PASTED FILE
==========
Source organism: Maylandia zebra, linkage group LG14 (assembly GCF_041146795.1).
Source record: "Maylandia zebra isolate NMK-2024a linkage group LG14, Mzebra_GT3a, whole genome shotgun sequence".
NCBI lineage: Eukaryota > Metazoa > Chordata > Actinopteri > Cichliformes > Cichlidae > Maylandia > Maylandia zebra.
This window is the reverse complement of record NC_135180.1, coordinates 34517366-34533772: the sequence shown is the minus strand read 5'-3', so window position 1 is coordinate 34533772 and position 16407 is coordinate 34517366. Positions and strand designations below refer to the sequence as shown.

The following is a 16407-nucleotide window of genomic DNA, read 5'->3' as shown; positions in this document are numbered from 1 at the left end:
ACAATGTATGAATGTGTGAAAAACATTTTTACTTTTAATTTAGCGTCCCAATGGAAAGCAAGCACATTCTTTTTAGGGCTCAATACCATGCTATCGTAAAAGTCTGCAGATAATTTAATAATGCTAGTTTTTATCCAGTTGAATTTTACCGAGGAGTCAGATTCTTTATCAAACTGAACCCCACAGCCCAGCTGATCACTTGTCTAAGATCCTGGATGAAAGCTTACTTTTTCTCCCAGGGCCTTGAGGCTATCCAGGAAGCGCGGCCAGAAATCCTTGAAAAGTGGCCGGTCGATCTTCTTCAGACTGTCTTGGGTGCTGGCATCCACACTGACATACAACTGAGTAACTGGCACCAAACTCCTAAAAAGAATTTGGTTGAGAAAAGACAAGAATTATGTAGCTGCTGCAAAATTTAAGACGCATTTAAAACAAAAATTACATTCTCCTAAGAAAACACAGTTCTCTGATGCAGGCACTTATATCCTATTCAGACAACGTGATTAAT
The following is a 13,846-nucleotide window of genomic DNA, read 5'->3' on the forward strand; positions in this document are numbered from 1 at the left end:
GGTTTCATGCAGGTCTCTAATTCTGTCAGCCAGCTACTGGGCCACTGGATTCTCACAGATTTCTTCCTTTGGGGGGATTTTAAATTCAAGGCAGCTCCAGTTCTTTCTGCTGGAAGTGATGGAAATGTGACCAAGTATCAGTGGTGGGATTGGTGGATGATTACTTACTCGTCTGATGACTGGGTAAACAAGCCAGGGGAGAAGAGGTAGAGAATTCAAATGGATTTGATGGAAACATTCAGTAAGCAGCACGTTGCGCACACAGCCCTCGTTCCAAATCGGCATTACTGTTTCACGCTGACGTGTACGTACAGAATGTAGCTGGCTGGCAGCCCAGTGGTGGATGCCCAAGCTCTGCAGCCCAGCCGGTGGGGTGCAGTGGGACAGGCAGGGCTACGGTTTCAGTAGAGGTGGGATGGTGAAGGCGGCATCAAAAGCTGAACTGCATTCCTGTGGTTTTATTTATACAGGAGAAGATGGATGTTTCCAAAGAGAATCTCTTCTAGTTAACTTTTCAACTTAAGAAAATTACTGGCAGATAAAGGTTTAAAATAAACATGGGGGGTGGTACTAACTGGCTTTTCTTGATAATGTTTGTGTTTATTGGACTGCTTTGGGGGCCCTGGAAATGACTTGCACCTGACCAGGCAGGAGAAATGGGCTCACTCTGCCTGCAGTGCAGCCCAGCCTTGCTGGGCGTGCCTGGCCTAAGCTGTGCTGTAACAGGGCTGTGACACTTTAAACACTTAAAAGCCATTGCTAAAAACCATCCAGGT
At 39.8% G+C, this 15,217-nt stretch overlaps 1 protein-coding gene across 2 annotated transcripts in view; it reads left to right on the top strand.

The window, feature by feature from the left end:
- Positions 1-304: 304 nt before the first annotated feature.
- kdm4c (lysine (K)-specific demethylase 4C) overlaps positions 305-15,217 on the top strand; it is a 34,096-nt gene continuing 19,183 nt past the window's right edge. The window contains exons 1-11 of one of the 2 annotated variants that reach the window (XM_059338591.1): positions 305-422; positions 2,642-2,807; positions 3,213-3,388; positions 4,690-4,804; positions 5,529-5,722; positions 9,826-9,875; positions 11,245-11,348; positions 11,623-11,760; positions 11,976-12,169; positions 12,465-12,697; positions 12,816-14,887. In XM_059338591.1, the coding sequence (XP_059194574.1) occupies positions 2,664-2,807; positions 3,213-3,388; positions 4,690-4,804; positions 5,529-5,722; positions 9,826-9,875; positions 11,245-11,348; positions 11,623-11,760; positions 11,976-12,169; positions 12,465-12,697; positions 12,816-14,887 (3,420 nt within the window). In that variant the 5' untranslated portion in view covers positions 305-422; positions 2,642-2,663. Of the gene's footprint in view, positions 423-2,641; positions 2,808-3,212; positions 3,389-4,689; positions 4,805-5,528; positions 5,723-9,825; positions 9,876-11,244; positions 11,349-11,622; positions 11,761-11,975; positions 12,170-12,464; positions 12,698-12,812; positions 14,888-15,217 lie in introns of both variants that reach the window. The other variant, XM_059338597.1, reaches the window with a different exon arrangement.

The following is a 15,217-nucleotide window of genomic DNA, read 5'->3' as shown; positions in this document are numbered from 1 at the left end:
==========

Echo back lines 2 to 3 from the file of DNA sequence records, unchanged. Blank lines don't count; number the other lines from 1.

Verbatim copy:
Source record: "Maylandia zebra isolate NMK-2024a linkage group LG14, Mzebra_GT3a, whole genome shotgun sequence".
NCBI lineage: Eukaryota > Metazoa > Chordata > Actinopteri > Cichliformes > Cichlidae > Maylandia > Maylandia zebra.